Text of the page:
Objective: To examine the effects of a community education and law enforcement intervention on illegal tobacco sales to minors.
Design: A 2-year, before and after trial with retail stores as the unit of analysis.
Setting: Implementation occurred in four suburban California communities with populations of 25,000 to 100,000.
Participants: All the retail stores in one intervention community and half the retail stores, randomly selected, in the other three intervention communities (n = 169) were visited by minors aged 14 to 16 years with the intent to purchase tobacco.
Intervention: Ongoing community and merchant education and four law enforcement operations were conducted.
Main outcome measures: Over-the-counter and vending machine sales of tobacco to minors were the primary outcomes.
Results: Among a cohort of stores visited by minors at the pretest (n = 104) in June 1988, 71% sold tobacco over the counter and 92% sold tobacco through vending machines. At posttest 2 in May 1990, 24% sold tobacco over the counter and 93% sold tobacco through vending machines. Of the 31 stores issued citations, 16 were followed into the courts where the fines were dismissed or reduced.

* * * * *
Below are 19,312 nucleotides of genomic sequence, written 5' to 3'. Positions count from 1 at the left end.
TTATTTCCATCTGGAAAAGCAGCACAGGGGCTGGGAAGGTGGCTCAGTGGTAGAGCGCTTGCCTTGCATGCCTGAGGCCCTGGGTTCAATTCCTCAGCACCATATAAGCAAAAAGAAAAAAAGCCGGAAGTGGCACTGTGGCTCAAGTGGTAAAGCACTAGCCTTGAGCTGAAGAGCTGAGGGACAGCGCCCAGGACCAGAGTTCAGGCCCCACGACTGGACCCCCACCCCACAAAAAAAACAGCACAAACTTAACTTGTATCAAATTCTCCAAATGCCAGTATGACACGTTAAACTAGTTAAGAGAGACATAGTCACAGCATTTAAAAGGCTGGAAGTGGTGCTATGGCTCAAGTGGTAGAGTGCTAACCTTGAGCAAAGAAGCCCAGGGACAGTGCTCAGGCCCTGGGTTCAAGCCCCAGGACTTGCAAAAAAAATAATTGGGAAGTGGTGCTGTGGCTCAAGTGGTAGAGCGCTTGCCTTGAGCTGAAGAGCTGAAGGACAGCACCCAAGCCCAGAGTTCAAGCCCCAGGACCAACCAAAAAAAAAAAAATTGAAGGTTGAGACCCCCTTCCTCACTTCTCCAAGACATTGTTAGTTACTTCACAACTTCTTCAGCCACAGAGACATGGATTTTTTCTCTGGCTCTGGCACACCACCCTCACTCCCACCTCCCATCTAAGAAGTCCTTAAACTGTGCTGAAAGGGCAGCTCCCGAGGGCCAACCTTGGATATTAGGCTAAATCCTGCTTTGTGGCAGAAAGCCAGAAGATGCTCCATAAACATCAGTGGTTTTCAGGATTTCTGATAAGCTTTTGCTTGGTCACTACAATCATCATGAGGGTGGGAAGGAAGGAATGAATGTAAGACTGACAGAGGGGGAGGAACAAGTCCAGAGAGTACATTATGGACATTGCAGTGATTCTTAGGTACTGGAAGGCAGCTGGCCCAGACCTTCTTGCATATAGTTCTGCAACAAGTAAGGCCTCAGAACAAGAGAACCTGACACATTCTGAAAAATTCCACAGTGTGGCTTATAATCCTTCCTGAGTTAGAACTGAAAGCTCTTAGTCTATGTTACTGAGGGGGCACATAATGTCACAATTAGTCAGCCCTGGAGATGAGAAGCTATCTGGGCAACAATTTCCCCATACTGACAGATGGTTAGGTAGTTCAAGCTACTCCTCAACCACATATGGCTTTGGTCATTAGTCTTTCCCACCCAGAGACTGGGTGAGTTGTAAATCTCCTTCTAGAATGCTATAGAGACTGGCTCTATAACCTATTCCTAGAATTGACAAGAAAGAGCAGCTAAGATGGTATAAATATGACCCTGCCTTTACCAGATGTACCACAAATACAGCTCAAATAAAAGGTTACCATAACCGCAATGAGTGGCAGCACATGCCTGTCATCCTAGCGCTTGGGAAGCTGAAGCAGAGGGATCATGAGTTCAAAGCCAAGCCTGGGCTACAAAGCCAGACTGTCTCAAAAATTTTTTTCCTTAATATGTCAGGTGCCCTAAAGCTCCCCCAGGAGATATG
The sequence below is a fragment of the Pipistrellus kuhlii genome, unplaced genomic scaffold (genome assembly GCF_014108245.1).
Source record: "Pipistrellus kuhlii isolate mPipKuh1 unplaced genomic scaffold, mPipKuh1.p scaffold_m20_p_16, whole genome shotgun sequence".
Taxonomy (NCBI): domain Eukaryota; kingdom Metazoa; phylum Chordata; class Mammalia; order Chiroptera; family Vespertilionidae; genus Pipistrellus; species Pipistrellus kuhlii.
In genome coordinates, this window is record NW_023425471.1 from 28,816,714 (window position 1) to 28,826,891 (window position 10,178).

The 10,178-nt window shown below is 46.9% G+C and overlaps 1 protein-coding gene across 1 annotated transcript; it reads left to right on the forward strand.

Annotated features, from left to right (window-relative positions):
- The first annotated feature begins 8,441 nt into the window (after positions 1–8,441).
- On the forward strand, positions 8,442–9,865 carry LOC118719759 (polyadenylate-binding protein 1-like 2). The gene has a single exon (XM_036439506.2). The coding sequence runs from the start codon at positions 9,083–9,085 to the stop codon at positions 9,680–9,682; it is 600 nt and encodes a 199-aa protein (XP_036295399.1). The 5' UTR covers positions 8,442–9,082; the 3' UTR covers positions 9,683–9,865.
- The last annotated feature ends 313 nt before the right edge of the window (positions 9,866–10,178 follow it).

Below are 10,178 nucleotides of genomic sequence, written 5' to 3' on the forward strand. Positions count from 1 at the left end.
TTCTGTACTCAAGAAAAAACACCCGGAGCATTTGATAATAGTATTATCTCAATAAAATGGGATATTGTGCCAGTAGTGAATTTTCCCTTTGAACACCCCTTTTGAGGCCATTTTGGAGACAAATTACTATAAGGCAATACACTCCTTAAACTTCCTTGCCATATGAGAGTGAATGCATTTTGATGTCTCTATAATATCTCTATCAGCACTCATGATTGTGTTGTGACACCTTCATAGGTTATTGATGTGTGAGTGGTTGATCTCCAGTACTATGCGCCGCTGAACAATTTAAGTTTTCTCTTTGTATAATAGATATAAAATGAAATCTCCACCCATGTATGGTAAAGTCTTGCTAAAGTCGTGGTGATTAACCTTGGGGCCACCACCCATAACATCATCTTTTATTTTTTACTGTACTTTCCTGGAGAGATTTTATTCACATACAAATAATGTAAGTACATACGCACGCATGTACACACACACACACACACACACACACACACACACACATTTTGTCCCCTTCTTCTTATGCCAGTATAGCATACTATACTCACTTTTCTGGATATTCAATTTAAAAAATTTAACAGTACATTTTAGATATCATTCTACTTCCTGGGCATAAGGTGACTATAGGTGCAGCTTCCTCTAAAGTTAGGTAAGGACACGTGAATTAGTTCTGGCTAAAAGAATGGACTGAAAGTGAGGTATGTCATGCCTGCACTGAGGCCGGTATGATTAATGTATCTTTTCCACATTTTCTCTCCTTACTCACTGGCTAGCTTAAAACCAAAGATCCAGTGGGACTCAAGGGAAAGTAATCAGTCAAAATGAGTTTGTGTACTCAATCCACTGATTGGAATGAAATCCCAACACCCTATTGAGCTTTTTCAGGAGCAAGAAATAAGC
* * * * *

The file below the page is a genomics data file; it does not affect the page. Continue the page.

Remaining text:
Conclusions: Education alone had a limited effect on reducing illegal tobacco sales to minors. It did promote community support for more aggressive enforcement strategies. Education plus enforcement decreased significantly over-the-counter sales; vending machine sales were unaffected by these interventions. The lack of support at the judicial level may temper the effectiveness of enforcement. Legislative remedies addressing judicial obstacles and vending machine sales are needed.